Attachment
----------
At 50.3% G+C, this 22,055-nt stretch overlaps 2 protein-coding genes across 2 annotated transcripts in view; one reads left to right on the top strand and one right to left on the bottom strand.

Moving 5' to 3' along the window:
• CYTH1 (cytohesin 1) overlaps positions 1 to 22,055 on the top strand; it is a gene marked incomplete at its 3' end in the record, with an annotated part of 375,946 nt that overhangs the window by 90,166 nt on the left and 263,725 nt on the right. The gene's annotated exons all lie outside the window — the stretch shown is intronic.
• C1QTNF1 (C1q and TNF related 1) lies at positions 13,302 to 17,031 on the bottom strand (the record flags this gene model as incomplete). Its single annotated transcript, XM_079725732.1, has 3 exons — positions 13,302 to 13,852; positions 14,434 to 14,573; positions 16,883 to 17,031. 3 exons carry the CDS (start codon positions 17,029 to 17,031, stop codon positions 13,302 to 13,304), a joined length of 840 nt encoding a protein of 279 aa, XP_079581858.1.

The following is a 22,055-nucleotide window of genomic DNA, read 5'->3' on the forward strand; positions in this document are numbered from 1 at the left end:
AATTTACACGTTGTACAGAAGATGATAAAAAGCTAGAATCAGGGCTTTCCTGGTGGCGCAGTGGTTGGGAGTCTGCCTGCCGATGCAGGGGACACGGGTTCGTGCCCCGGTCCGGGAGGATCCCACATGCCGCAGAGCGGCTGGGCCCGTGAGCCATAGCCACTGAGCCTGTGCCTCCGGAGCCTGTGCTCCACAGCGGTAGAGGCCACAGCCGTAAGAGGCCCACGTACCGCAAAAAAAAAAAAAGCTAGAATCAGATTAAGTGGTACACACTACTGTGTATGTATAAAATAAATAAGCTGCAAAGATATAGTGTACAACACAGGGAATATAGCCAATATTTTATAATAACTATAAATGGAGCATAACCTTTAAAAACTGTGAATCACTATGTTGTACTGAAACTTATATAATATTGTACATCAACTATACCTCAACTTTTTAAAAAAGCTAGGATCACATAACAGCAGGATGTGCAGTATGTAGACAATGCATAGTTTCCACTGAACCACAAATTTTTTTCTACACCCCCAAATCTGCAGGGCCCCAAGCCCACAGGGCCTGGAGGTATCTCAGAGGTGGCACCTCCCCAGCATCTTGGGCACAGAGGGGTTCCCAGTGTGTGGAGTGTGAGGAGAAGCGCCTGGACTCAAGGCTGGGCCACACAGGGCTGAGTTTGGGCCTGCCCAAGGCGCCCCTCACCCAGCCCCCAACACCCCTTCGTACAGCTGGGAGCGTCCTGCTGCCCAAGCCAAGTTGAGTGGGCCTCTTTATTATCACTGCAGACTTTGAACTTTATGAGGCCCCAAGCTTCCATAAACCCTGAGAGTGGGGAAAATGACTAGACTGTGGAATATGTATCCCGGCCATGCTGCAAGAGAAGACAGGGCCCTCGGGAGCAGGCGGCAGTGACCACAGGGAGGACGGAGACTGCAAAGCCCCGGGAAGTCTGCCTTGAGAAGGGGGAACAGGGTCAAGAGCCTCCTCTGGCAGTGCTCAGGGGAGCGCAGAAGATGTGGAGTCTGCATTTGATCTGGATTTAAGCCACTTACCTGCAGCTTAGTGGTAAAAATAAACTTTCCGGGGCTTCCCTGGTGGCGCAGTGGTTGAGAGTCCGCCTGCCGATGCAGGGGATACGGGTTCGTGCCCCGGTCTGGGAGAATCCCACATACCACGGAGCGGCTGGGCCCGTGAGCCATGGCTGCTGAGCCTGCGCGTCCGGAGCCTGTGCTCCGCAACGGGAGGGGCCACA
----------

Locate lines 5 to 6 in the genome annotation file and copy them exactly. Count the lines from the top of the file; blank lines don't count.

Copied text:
The following is a 22,055-nucleotide window of genomic DNA, read 5'->3' on the forward strand; positions in this document are numbered from 1 at the left end:
AATTTACACGTTGTACAGAAGATGATAAAAAGCTAGAATCAGGGCTTTCCTGGTGGCGCAGTGGTTGGGAGTCTGCCTGCCGATGCAGGGGACACGGGTTCGTGCCCCGGTCCGGGAGGATCCCACATGCCGCAGAGCGGCTGGGCCCGTGAGCCATAGCCACTGAGCCTGTGCCTCCGGAGCCTGTGCTCCACAGCGGTAGAGGCCACAGCCGTAAGAGGCCCACGTACCGCAAAAAAAAAAAAAGCTAGAATCAGATTAAGTGGTACACACTACTGTGTATGTATAAAATAAATAAGCTGCAAAGATATAGTGTACAACACAGGGAATATAGCCAATATTTTATAATAACTATAAATGGAGCATAACCTTTAAAAACTGTGAATCACTATGTTGTACTGAAACTTATATAATATTGTACATCAACTATACCTCAACTTTTTAAAAAAGCTAGGATCACATAACAGCAGGATGTGCAGTATGTAGACAATGCATAGTTTCCACTGAACCACAAATTTTTTTCTACACCCCCAAATCTGCAGGGCCCCAAGCCCACAGGGCCTGGAGGTATCTCAGAGGTGGCACCTCCCCAGCATCTTGGGCACAGAGGGGTTCCCAGTGTGTGGAGTGTGAGGAGAAGCGCCTGGACTCAAGGCTGGGCCACACAGGGCTGAGTTTGGGCCTGCCCAAGGCGCCCCTCACCCAGCCCCCAACACCCCTTCGTACAGCTGGGAGCGTCCTGCTGCCCAAGCCAAGTTGAGTGGGCCTCTTTATTATCACTGCAGACTTTGAACTTTATGAGGCCCCAAGCTTCCATAAACCCTGAGAGTGGGGAAAATGACTAGACTGTGGAATATGTATCCCGGCCATGCTGCAAGAGAAGACAGGGCCCTCGGGAGCAGGCGGCAGTGACCACAGGGAGGACGGAGACTGCAAAGCCCCGGGAAGTCTGCCTTGAGAAGGGGGAACAGGGTCAAGAGCCTCCTCTGGCAGTGCTCAGGGGAGCGCAGAAGATGTGGAGTCTGCATTTGATCTGGATTTAAGCCACTTACCTGCAGCTTAGTGGTAAAAATAAACTTTCCGGGGCTTCCCTGGTGGCGCAGTGGTTGAGAGTCCGCCTGCCGATGCAGGGGATACGGGTTCGTGCCCCGGTCTGGGAGAATCCCACATACCACGGAGCGGCTGGGCCCGTGAGCCATGGCTGCTGAGCCTGCGCGTCCGGAGCCTGTGCTCCGCAACGGGAGGGGCCACA